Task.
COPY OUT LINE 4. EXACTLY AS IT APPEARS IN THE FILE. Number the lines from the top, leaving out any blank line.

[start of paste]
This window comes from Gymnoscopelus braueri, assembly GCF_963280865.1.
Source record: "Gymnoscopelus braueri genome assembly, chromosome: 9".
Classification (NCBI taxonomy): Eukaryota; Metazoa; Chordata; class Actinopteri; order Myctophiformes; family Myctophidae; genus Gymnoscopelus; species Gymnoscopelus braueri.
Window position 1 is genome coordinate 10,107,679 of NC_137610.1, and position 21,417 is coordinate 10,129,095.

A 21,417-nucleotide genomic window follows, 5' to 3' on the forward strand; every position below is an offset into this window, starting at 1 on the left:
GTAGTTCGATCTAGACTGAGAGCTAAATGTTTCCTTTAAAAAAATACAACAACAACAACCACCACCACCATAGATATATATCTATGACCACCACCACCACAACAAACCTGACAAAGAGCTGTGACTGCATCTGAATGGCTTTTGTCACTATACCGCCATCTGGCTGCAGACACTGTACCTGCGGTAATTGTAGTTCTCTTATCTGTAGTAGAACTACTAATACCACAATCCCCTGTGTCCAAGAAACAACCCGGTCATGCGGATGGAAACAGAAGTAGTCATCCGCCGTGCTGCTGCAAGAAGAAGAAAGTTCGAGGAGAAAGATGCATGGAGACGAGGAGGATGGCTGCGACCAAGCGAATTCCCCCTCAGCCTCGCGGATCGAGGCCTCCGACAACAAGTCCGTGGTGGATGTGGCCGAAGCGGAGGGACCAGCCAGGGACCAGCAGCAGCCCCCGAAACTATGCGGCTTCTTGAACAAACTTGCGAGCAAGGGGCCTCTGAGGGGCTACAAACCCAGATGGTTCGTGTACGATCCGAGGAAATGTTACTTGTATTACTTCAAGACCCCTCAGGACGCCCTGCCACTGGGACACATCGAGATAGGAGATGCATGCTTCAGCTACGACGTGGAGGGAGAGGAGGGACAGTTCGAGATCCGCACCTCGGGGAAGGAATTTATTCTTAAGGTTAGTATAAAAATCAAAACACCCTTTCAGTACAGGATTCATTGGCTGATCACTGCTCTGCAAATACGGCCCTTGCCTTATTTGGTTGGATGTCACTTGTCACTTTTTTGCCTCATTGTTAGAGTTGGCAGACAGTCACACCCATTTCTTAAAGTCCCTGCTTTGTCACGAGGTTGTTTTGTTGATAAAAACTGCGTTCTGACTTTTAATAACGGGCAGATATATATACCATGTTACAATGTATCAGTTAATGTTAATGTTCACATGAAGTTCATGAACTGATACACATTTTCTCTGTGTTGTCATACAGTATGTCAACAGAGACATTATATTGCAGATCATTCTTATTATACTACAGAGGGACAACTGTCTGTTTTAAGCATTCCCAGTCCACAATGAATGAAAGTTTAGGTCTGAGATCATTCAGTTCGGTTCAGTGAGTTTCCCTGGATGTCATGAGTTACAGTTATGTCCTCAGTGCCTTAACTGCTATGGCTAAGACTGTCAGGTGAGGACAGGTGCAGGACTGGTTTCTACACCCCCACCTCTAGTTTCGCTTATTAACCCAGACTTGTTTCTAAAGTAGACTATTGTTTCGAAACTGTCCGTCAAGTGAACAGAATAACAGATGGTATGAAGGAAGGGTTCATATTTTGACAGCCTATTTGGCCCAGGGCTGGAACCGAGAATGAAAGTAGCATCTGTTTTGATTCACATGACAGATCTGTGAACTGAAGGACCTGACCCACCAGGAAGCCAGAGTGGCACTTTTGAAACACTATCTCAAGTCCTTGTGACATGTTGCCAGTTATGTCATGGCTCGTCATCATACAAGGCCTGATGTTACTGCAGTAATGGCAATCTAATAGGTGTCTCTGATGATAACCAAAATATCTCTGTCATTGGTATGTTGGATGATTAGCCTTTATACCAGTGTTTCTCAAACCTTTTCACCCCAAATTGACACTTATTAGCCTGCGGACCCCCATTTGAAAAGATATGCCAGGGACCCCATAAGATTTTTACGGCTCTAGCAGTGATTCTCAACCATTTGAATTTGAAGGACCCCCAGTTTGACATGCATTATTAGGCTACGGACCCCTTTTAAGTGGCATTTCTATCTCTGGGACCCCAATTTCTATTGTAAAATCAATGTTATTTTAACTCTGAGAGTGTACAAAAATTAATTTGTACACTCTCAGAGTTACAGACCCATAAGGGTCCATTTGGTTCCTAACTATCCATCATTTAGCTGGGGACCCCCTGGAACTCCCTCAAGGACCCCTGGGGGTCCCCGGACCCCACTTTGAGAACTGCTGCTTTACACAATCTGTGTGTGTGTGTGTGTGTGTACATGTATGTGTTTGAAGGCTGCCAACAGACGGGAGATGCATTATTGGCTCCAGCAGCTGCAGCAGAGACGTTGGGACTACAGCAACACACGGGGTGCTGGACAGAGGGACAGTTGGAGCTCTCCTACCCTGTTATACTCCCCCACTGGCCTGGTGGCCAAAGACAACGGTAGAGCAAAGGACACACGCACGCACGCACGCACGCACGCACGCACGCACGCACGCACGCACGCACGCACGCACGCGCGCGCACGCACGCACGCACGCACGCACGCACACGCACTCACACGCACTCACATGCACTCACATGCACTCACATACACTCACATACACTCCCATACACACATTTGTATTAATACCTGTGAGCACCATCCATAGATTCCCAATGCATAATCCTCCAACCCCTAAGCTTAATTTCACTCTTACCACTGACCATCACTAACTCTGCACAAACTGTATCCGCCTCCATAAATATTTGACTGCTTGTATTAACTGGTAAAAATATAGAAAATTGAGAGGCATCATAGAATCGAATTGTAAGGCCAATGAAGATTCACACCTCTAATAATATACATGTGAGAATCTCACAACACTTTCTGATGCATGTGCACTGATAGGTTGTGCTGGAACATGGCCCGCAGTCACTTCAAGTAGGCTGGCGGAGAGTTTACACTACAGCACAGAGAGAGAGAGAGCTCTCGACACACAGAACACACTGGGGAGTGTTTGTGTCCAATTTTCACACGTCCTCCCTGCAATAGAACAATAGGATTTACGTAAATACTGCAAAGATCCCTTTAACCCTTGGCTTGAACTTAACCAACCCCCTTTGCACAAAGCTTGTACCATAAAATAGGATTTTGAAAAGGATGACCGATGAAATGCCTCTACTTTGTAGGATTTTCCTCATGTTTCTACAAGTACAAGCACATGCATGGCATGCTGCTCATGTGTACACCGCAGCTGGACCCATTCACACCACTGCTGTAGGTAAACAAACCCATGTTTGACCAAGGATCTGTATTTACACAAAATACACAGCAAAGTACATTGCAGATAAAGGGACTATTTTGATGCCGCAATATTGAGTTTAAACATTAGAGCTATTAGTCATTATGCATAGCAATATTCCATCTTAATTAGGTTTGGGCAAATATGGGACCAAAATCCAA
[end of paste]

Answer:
Window position 1 is genome coordinate 10,107,679 of NC_137610.1, and position 21,417 is coordinate 10,129,095.